In a Nutshell: Policies Affecting Syrian Refugees’ Daily Lives in Lebanon

By: Risha Jagarnathsingh | Lebanon Support

Lebanon has been hosting refugees from, amongst others,  Palestine, Iraq, and more recently, since 2011, Syria. As such, Lebanon – praised by the international community for its hospitality, despite not being a signatory of the 1951 Refugee Convention nor to its 1967 Protocol – has the highest per-capita concentration of refugees globally; amounting to approximately 25% to 30% of its population being comprised of migrants and/or refugees.

Since the 1950s and 1960s, Syrian migrants have constituted a significant part of the Lebanese economy. After the end of the Lebanese Civil War (1975-1990), Lebanon has adopted three bilateral agreements that, until today, legally constitute open borders between Syrian and Lebanon, and govern the presence of Syrians residing in Lebanon.

The eruption of the Syrian crisis in 2011 has resulted in an increase of Syrians in Lebanon, from estimately 300 000 to over 1.1 million in 2014 at the peak of the refugee crisis, leading the Council of Ministers to adopt a series of policiestargeting Syrian displacement in October 2014, resulting from perceived threats to the country’s security, and political, economical and social stability. Under the heading “Reducing Numbers” these policies were adopted in an attempt to formalise, control and limit the presence of Syrian refugees in Lebanon, and restricted their access to the labour market, in an attempt to protect Lebanese employment.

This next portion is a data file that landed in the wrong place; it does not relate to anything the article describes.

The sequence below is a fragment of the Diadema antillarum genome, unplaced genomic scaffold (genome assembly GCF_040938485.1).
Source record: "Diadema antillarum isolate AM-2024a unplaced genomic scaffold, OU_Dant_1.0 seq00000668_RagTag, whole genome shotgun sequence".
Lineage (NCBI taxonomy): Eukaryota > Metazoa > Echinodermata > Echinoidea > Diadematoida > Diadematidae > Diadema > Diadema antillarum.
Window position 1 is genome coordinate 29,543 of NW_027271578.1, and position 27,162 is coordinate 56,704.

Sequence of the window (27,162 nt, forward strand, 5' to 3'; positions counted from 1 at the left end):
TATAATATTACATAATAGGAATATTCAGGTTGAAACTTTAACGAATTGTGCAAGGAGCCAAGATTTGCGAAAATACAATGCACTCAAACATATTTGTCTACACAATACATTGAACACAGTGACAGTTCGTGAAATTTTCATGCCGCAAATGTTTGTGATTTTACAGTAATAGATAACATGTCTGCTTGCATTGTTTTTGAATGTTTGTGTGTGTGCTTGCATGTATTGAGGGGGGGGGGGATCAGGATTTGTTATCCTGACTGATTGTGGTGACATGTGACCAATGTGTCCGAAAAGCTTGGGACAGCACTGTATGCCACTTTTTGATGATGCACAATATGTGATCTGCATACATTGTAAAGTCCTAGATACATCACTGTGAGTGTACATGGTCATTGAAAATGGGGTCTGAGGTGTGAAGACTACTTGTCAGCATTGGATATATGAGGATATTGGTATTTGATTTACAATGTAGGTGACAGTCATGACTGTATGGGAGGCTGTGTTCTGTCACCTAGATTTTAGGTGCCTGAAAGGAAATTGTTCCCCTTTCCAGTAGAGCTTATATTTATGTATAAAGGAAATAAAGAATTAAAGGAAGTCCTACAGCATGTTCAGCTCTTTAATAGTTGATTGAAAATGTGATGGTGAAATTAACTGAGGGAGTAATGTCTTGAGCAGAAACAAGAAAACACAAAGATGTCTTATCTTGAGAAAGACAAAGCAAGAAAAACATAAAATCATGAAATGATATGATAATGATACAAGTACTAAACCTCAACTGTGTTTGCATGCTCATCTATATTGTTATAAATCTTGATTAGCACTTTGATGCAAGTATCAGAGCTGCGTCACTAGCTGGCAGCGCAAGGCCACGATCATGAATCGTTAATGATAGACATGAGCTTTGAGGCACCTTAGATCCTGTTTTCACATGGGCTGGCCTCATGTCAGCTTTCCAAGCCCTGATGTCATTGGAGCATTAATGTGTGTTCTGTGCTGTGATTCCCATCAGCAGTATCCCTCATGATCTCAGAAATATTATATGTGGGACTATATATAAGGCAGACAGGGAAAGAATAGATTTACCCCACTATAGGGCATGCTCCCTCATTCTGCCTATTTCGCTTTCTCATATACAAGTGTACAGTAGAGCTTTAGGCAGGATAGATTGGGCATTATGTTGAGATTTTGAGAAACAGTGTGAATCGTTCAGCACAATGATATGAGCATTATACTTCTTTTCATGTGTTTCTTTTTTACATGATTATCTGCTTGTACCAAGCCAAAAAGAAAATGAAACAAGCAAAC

First of all, the scope of the UNHCR’s work was significantly limited, as they have been requested to no longer register refugees since May 2015, unless with the approval of the Ministry of Social Affairs and the Ministry of Interior and Municipalities (with the exception of newborn children from registered persons).

One of the most radical measures was introduced by the General Directorate of General Security, the security agency responsible for ensuring the implementation of these policies, by releasing new regulations and categories for applying for and renewing residency permits on December 31, 2014. In addition, residency renewals were accompanied by a fee of 200 USD – a condition that most Syrian refugees are unable to meet, given that 76% of Syrians lives below the poverty line of 3.84 USD per person per day and 87% are already in high debts.

What is more, is that policies clearly distinguished between “refugees” (those registered with UNHCR) and “migrants”. Since January 2015, Syrian refugees registered at the UNHCR were to sign a notarised “pledge to not work” upon renewal of their residency permit, prohibiting their access to the Lebanese labour market. Although it has never been officially confirmed yet, this pledge was replaced by a “pledge to abide by Lebanese law” in June 2016, which in reality, due to work permits that are difficult to obtain, makes virtually little to no difference.

Additionally, the Ministry of Labour constrained access to the Lebanese labour market for Syrian “migrants” to the sectors agriculture, construction, and “environment” (i.e. maintenance and cleaning), announced in ministerial decreesthat generally come out on an annual basis.What is more, Syrians who do desire to work within the restricted realms were required to obtain a pledge of responsibility since January 2015 by a Lebanese kafeel – a sponsor who is responsible for the Syrian’s legal acts.